Now that I’ve pretty much reviewed all aspects of my 2019 reading life, it’s time to focus on the year ahead. I decided a couple of things while reflecting on 2019. The first was that I am tracking my reading in way too many places. I know. I say this every year. Or at least, I definitely said it last year, and then went and did pretty much the exact same thing I’d been doing. I am making a few changes this year, and I’ll talk about that at the end of this post.
The other thing I decided was that I’m taking a year off from reading challenges. I’m not saying I’ll never do one again, but I am saying that I realized I like readathons with reading prompts WAY better than reading challenges. It’s a lot easier for me to put personal constraints on readathon prompts (ex: it has to be a book that’s already on my Kindle or bookshelf). This is probably because the entire point of reading challenges is to get you reading things that you probably don’t already have on your TBR.
What I will miss from not doing reading challenges is that extra push to read outside my comfort zone. Instead, I’m just going to have to push myself. To that end, one of my goals includes some reading metrics that I want to keep an eye on throughout the year (plan is to check in quarterly) to make sure I’m continuing to read books written by people with different perspectives than mine.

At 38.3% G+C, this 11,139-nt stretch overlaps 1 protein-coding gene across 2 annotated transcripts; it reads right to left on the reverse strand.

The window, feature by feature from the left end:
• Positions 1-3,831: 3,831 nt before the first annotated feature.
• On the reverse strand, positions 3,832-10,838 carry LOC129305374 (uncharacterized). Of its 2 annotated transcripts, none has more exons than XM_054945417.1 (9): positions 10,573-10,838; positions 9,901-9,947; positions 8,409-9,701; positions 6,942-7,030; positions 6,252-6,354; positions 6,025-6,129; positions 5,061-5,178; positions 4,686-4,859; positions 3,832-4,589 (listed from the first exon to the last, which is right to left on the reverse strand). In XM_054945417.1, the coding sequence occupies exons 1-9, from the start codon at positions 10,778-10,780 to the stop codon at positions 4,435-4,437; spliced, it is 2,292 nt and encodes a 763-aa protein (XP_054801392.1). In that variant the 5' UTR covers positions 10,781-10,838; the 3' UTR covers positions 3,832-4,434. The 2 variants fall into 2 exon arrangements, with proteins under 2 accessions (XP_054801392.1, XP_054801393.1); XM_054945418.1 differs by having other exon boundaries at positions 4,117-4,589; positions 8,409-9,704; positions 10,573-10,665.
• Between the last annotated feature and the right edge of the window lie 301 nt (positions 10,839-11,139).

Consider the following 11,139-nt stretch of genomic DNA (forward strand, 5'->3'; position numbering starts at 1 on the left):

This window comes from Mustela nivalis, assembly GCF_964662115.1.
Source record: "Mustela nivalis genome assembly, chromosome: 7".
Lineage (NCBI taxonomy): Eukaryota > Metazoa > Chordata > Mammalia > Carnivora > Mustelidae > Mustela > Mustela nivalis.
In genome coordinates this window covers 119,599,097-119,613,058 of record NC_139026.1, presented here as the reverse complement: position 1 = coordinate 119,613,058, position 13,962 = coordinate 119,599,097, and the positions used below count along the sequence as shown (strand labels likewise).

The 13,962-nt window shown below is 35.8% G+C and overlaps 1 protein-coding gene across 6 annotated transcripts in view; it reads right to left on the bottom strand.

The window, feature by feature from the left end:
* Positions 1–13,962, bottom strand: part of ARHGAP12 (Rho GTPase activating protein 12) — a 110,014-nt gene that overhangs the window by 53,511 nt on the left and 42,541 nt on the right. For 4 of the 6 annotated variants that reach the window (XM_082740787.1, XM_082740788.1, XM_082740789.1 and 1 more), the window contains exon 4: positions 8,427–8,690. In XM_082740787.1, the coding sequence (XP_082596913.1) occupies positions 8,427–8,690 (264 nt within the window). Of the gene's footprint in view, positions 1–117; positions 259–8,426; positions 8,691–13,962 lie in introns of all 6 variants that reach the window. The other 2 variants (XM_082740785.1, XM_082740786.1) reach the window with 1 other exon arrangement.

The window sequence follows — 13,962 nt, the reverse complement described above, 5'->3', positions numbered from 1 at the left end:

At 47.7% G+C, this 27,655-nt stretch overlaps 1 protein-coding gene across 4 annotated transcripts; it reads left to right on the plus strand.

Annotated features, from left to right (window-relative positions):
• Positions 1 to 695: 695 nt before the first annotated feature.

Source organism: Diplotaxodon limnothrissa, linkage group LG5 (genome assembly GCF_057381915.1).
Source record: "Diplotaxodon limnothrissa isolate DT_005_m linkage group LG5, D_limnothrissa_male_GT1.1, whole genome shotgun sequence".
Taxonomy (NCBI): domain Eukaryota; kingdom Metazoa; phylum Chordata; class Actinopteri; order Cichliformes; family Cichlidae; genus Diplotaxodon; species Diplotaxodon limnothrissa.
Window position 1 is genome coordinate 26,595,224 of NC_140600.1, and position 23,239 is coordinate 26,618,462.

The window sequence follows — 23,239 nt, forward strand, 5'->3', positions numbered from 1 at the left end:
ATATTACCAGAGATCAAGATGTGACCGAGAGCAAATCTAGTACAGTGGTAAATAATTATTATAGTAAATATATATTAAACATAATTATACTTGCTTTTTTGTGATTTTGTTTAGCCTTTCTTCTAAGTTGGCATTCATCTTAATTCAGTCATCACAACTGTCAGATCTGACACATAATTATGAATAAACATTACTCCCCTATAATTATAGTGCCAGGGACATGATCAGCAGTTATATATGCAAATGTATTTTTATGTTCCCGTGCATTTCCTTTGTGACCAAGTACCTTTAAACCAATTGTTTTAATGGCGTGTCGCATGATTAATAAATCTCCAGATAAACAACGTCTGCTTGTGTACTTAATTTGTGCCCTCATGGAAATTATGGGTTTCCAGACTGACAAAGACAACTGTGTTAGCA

Given all that, these are the reading goals I decided on for 2020:
- Read at least 52 books (or book-like things). — This is my staple “Goodreads Challenge” goal. If it counts as a book on Goodreads, it counts as a book for this goal. Even after reading more than 80 books in 2019, I’m still keeping my goal at a book a week on average.
- Finish at least 5 series that I’ve already started. — A lot of the series that I’ve started over the past several years are now complete, but I haven’t had a chance to sit down and finish reading them, even though I own the books. So, this is where I’m going to focus my “bust my TBR” energy in 2020. I’ll do a post soon on which series I am considering completing for this goal.
- Read all purchased books within six months of purchase. — I’m changing my focus from trying to control the number of books on my Kindle (impossible) to reading what I buy instead of hoarding books. So, every time I buy a book (starting with my 2019 purchases), it goes on a list in my Google sheet (and I make a note of it in my bullet journal). I decided on six months as a time horizon because if I’m going to wait that long to read a book, I may as well have just reserved it from the library.
- Read at least one owned book for every book I purchase. — I’m probably going to regret this goal because it’s going to be really hard to track. I made space for a list in my 2020 Reading spread in my bullet journal, but I think I’m going to move this to a column in my reading spreadsheet, instead. Anything purchased prior to 2019 counts for this goal, because if I bought it in 2019 it should already be covered by goal #3.